The Best Women’s Colleges and Their Peer Co-ed Institutions
You may be considering a women’s college, or may need convincing that an education at an all-women’s college is still as valuable, if not more so, than it was a century ago. This post will give you an overview of some of the most prestigious women’s colleges, and share why enrolling in one won’t mean spending four years enclosed in a small campus with people of one sex. In fact, many women’s colleges are partnered with larger co-ed universities, allowing women to experience both a small liberal arts education and that of a research university.
The Most Prestigious Women’s Colleges
Location: New York, New York
US News Liberal Arts College Ranking: 25
Acceptance Rate: 17%
Middle 50% SAT Score Range: 1330–1500
Barnard was founded in 1889 in response to Columbia’s refusal to admit women. Now, Barnard is an affiliate college of Columbia, and Barnard women share classes and activities with its Ivy League partner (there is also a special dual degree engineering program). Students may also pursue part of their degree at Juilliard, the Manhattan School of Music, and the Jewish Theological Seminary.
Bryn Mawr College
Location: Bryn Mawr, Pennsylvania
US News Liberal Arts College Ranking: 27
Acceptance Rate: 40%
Middle 50% SAT Score Range: 1310–1500
Bryn Mawr is known for being the first institution in the U.S. to offer a graduate education culminating in a Ph.D, and currently has six doctorate programs. Bryn Mawr also has a partnership with Haverford College, Swarthmore, and the University of Pennsylvania, offering its students expanded potential fields of study, resources, and opportunities for both academic and social life.
Mount Holyoke College
Location: South Hadley, Massachusetts
US News Liberal Arts College Ranking: 30
Acceptance Rate: 52%
Middle 50% SAT Score Range: 1270-1460
Mount Holyoke is the oldest institution of the Seven Sisters, and campus legends have it that certain buildings are haunted. A part of the Five College Consortium in Western Massachusetts, Mount Holyoke College maintains particularly close relationships with the consortium’s other two liberal arts colleges, Amherst College and Smith College.
Location: Claremont, California
US News Liberal Arts College Ranking: 30
Acceptance Rate: 30%
Middle 50% SAT Score Range: 1290-1460
A part of the Claremont Colleges, Scripps is often named one of America’s most beautiful college campuses. It is also known for its extensive and unique core curriculum—a three-semester interdisciplinary program—and its required senior theses or projects.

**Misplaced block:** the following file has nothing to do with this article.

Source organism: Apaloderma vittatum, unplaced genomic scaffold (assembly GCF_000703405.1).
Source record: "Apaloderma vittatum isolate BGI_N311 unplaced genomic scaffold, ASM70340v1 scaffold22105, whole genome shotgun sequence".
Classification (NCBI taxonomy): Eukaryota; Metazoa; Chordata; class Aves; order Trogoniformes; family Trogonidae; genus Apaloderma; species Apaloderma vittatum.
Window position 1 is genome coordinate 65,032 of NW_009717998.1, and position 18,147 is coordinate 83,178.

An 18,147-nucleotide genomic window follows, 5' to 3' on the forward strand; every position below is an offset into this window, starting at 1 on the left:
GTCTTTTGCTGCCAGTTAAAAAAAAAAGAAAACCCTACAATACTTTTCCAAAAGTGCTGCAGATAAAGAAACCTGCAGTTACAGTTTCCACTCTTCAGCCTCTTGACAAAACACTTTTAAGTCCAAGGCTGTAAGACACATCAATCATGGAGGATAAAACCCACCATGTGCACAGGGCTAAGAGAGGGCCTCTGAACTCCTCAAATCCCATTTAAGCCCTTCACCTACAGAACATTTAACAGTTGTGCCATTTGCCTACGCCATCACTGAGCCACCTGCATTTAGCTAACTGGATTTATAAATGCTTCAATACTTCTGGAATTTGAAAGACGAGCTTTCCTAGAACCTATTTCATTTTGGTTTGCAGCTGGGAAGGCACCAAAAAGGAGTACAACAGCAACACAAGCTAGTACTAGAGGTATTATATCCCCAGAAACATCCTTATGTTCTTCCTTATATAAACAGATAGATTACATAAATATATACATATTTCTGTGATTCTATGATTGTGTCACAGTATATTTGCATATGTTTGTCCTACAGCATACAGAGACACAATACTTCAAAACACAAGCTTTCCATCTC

Location: Northampton, Massachusetts
US News Liberal Arts College Ranking: 11
Acceptance Rate: 37%
Middle 50% SAT Score Range: 1290-1490
Smith College’s commitment to offering a unique, empowering education for each student means that at Smith and afterwards, women succeed in both traditional and unconventional ways. Smith was the first institution to offer an all-women’s ABET-accredited engineering program, and today is one of just two women’s colleges with such a program. Smith students also benefit from the Five-College consortium, which offers its own major and certificate programs.
Location: Wellesley, Massachusetts
US News Liberal Arts College Ranking: 3
Acceptance Rate: 29%
Middle 50% SAT Score Range: 1360-1530
Located 30 minutes outside of Boston, Wellesley Colleges plays a vital role in the largest academic “hotspot” in the country. In addition to its many cross-registration programs with other colleges and universities in proximity, Wellesley offers selective double-degree programs with MIT and a combined five-year BA/MA program in International Economics and Finance with Brandeis University.
What is A Peer Co-ed Institution? Which of These Schools Have One?
For women’s colleges, a peer co-ed institution is a partnership with a co-ed college or university that allows cross-registration, a wider network of extracurriculars, and shared resources such as library access.
Of the schools listed here, only Barnard has a peer co-ed institution—Columbia University. Although Barnard is legally and financially independent, and has its own separate administration, it is uniquely connected to Columbia University in many ways. Students at the two institutions can take classes at the other, participate and hold positions in the other’s school’s organizations, and compete in athletics together as the Barnard-Columbia Athletic Consortium.
Although Barnard is the only school with a peer co-ed institution, the others are either part of a college consortium or exchange programs.
How do college consortiums differ from exchange programs? A consortium promotes and administers long-term forms of cooperation between the institutions, and include: shared use of educational resources and facilities, joint departments and programs, and inter-campus transportation.
On the other hand, an inter-collegiate exchange program functions more as a domestic study abroad program.
Take a look below for the consortiums or exchanges that the other five women’s colleges are part of.
Claremont McKenna College, Harvey Mudd College, Pomona College, Pitzer College, Claremont Graduate University, and Keck Graduate Institute
Amherst College, Mount Holyoke College, Smith College, University of Massachusetts Amherst, and Hampshire College
Tri-Co: Bryn Mawr College, Haverford College, and Swarthmore College
Quaker: Bryn Mawr College, Haverford College, Swarthmore College, and University of Pennsylvania
Amherst College, Bowdoin College, Connecticut College, Dartmouth College, Mount Holyoke College, Smith College, Trinity College, Vassar College, Wellesley College, Wesleyan College, Wheaton College, and Williams College–Mystic Maritime Studies Program